Here is the puzzle. You are a contest on Let’s Make a Deal. Your game is to pick one of three doors. Behind one is a new car and behind the other two are goats. (For purposes of play assume you want the car.) Monty Hall invites you to pick a door, so let’s say you choose Door #1. Monty, who knows what is behind each door, opens Door #3 to reveal a goat. Then he gives you the opportunity to switch your choice to Door #2. The question: Are your chances of winning the car better, worse, or no different if you switch doors?
Most people when asked this question assume that it will make no difference. After Door #3 is eliminated they assume their chance of winning the car is 50/50. In truth, you are MORE likely to win by switching doors. In fact, Door #2 now has a 66.7% chance of having the car!
The Monty Hall Problem Explained
Let’s start at the beginning. When making the initial selection, the contestant has a 1 in 3 chance of picking the door with the car. That means the contestant also has a 2 in 3 chance of picking the wrong door. After Monty Hall opens one of the goat doors, most players recalculate the odds of winning by shifting the probability from Door #3 between the remaining doors. This is the fundamental error!
Let’s change the format to demonstrate by instead looking at the classic game of three cups and one ball. You are tasked with picking the cup hiding the ball after the host shuffles them around on a table. Assume you choose Cup #1. Now imagine the host pulls out a bucket which he places over the other two cups. He removes the smaller cups under the bucket and tosses them aside. He then asks if you want to keep your original choice or switch to the new improved and oversized Cup #2. It is obvious that you would switch to the bucket to improve your odds to 2/3rds instead of 1/3rd.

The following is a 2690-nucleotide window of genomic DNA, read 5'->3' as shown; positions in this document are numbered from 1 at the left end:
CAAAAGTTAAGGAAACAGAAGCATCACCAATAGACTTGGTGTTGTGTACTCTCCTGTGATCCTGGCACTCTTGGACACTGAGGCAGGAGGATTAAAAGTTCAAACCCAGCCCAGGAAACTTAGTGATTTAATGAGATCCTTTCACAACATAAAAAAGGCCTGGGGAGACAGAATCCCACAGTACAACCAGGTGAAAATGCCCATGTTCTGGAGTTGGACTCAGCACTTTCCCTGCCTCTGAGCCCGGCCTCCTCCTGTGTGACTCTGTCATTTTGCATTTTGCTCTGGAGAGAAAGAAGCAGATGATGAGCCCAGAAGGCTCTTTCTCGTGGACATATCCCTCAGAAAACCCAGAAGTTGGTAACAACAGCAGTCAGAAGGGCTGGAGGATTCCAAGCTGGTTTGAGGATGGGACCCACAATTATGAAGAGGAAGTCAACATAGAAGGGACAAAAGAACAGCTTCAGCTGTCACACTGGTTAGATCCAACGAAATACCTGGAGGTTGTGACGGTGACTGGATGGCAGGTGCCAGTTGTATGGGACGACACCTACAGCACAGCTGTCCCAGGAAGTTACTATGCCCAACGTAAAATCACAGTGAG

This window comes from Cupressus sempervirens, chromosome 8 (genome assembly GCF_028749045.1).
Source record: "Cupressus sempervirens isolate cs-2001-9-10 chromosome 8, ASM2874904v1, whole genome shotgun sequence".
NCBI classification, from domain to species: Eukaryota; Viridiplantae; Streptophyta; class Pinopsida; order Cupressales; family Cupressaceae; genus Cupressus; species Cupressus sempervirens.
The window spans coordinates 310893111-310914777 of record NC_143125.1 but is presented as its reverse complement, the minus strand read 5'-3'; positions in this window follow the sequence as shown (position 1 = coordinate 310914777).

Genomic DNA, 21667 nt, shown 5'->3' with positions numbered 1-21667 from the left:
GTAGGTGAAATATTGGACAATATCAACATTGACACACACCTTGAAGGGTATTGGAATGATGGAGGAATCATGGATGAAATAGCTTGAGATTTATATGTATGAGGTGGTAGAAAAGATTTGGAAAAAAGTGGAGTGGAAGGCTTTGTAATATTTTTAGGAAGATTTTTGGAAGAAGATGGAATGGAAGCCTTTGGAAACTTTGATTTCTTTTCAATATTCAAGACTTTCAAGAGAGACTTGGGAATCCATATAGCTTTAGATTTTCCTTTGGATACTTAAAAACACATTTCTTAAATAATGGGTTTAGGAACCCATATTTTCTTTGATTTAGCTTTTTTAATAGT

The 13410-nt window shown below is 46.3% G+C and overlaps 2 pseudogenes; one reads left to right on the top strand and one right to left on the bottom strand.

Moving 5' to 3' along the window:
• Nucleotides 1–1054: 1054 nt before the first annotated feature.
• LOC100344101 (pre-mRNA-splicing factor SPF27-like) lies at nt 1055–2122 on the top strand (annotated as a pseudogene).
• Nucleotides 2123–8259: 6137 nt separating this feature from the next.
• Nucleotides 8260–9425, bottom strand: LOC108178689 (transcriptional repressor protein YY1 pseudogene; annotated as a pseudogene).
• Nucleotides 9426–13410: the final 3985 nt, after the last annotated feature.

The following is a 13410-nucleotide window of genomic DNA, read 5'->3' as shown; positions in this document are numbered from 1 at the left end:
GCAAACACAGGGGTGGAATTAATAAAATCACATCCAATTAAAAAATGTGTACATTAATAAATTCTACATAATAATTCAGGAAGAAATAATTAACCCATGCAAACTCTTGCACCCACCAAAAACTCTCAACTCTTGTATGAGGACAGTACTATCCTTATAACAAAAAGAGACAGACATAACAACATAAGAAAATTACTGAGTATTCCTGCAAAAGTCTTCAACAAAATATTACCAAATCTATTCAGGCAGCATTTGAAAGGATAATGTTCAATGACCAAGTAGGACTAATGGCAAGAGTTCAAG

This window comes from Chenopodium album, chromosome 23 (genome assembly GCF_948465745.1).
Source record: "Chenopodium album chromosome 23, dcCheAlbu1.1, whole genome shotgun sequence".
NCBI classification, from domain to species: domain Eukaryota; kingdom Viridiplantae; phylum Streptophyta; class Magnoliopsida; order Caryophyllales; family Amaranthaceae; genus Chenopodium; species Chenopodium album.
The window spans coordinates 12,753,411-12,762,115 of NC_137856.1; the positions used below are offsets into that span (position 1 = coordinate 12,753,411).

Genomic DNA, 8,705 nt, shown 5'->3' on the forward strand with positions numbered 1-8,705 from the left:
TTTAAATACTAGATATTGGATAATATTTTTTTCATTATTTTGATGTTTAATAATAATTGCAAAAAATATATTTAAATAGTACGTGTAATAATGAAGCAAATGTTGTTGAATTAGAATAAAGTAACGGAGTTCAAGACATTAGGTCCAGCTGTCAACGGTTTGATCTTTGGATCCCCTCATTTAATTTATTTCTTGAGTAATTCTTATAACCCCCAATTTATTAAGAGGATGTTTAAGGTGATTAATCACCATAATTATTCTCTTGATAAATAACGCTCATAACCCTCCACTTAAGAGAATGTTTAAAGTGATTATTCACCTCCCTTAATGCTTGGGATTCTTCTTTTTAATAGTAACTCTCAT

That is essentially what happens in the original Monty Hall Problem. By opening Door #3 in our example Monty has effectively placed a bucket over the two doors and combined them into one. The odds from Door #3 only shifted to Door #2, and nothing went to Door #1. Switching improves the odds because the door with the car never changes. The original probabilities after the first choice remained the same. Don’t believe it? This page explains the problem and contains a chart which maps out each possible choice in the game and its outcome. Jim, the author of the post linked to above goes on to explain the reason people mess it up:
The probability that your initial door choice is wrong is 0.66. The following sequence is totally deterministic when you choose the wrong door. Therefore, it happens 66% of the time:
- You pick the incorrect door by random chance. The prize is behind one of the other two doors.
- Monty knows the prize location. He opens the only door available to him that does not have the prize.
- By the process of elimination, the prize must be behind the door that he does not open.
Because this process occurs 66% of the time and because it always ends with the prize behind the door that Monty allows you to switch to, the “Switch To” door must have the prize 66% of the time.
Deal or No Deal Mr. Hall!